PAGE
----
Of course, I believe that learning about our bodies more when we are younger would definitely be beneficial for all women, however, as I see many mums at the child bearing stage of their lives, I believe this is a great opportunity to check in with our bodies to understand them better so as we move through life (through more children and into menopause) we set ourselves up for the best health outcomes possible. 


What is the pelvic floor & why should we be talking about it:


The pelvic floor is a group of muscles that sit within the pelvis, a bit like a hammock. These muscles support the organs within the pelvis and assist with bladder and bowel control and sexual function. The pelvic floor is part of your core system  and works in together with your diaphragm and deeper abdominal muscles to support your body through all movement and control intra-abdominal pressure. 

What is pelvic floor dysfunction (PFD): 

Pelvic floor dysfunction occurs when the musculature of the pelvic floor are unable to perform their normal function. 

Signs and symptoms of PFD:
  • Leaking (urine, feces or wind)
  • Feeling of heaviness or dragging in the vagina
  • Urgency to go to the toilet
  • Unable to empty bladder/bowel completely
  • Pelvic pain
  • Painful sex
  • Reduced sensation in the vagina
What to do if you experience any signs/symptoms 

See your GP and/or women’s health physiotherapist. Being diagnosed with pelvic floor dysfunction does not mean you will require surgery. Yes, some women do, but there are many non surgical things you can do to help you manage your symptoms. 

Can I still Exercise?

Of course! There is always something you CAN do. In fact, for most people with pelvic floor dysfunction exercise is actually really beneficial. Life (especially with kids) requires us to move our bodies every day so finding a way to improve our movements whilst managing our symptoms is important. It might look different to what you are used to but please don’t be scared to exercise for fear of making it worse. See a women’s health physio for individualised advice and work with a trainer who understands the pelvic floor (aka Me!).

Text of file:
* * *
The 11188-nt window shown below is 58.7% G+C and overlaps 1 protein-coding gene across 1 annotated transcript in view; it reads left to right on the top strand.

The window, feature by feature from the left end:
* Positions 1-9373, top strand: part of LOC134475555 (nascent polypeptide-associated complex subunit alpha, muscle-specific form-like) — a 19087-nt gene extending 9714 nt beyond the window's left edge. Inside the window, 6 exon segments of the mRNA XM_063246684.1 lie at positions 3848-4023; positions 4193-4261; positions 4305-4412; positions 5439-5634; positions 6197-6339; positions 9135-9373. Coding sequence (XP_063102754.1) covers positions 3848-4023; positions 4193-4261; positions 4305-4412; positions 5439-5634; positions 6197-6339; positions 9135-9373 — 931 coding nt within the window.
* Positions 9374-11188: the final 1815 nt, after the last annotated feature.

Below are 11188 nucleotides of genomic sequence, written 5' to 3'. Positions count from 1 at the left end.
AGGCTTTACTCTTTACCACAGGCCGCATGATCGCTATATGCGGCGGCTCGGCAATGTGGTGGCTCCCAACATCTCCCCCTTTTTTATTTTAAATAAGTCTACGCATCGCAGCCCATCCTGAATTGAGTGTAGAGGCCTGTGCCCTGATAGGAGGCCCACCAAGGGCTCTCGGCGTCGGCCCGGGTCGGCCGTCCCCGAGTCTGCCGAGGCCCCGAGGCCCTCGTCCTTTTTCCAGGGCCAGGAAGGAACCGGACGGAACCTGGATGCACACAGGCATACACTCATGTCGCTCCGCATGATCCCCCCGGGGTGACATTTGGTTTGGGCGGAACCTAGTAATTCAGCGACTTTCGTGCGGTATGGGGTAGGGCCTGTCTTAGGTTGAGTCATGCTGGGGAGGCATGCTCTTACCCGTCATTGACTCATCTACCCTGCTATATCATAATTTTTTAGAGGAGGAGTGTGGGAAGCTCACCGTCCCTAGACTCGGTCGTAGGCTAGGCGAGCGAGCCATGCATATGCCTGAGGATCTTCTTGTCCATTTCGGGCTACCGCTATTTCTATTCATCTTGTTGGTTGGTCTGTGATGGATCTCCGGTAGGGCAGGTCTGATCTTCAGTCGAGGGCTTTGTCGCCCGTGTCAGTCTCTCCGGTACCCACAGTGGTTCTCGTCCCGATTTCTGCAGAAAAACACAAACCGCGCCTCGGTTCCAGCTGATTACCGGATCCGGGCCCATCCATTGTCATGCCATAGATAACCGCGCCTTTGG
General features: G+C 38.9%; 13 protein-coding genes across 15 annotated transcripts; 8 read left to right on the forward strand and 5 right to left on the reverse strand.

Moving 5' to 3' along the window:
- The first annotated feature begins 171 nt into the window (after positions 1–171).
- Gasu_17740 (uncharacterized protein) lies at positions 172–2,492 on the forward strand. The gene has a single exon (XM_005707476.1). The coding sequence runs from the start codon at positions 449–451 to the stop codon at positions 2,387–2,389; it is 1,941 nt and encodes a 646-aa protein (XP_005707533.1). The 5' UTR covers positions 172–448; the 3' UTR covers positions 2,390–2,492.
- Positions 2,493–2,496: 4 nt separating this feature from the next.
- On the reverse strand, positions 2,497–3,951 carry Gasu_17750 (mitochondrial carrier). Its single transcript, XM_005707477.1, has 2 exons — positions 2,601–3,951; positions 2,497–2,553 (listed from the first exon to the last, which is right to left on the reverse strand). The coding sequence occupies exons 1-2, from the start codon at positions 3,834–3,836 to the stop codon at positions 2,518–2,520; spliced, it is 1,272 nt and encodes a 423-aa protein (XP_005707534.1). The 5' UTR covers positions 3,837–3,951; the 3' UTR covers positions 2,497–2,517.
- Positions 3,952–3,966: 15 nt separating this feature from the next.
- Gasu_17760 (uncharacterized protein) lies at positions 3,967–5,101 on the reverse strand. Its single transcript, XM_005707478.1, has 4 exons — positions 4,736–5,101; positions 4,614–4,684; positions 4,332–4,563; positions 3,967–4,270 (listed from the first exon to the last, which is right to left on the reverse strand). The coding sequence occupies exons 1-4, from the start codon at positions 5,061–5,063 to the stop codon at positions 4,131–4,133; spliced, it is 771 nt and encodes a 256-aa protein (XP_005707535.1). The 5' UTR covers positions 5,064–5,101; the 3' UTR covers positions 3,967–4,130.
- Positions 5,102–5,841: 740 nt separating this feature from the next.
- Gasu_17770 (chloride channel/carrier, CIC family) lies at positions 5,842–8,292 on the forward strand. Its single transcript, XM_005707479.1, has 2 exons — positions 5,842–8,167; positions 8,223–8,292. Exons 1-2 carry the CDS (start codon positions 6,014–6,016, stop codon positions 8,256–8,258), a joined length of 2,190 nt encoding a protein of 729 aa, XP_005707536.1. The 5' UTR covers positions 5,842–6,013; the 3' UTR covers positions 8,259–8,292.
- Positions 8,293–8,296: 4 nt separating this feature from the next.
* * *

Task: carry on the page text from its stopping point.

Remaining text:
Pelvic floor myths


I’ve had a c-sect, my pelvic floor will be fine.

Pelvic floor weakness can occur from the added weight of a growing baby throughout pregnancy. So even if you didn’t birth a baby vaginally, you can still experience a weakening of your pelvic floor. 

Kegels are the best way to strengthen a pelvic floor. 

Kegels or pelvic floor exercises do have their place, however, they may not be best for every body. We are all so different, so seeing a women’s health physio for a better understanding of YOUR body will help with an individualised plan for your pelvic floor. You can actually experience symptoms of pelvic floor dysfunction from a pelvic floor that is too strong (see next myth).

PFD is a sign of a weak pelvic floor.

Yes, pelvic floor dysfunction can be due to a weaker pelvic floor. However, you can also experience similar symptoms from a pelvic floor that is too tight/strong. Our pelvic floor needs to be able to contract AND relax, moving through it’s full range of movement


Your mission, if you choose to accept


With almost half of women experiencing pelvic floor dysfunction in their lifetime, I encourage you to keep this conversation going. Talk about it with your Mum friends – whether you are 6 weeks or 6 years postpartum, chances are you are not alone in your experience. Talk about it with your mum, aunties, siblings, daughters. Let’s reduce the stigma and EMPOWER each other.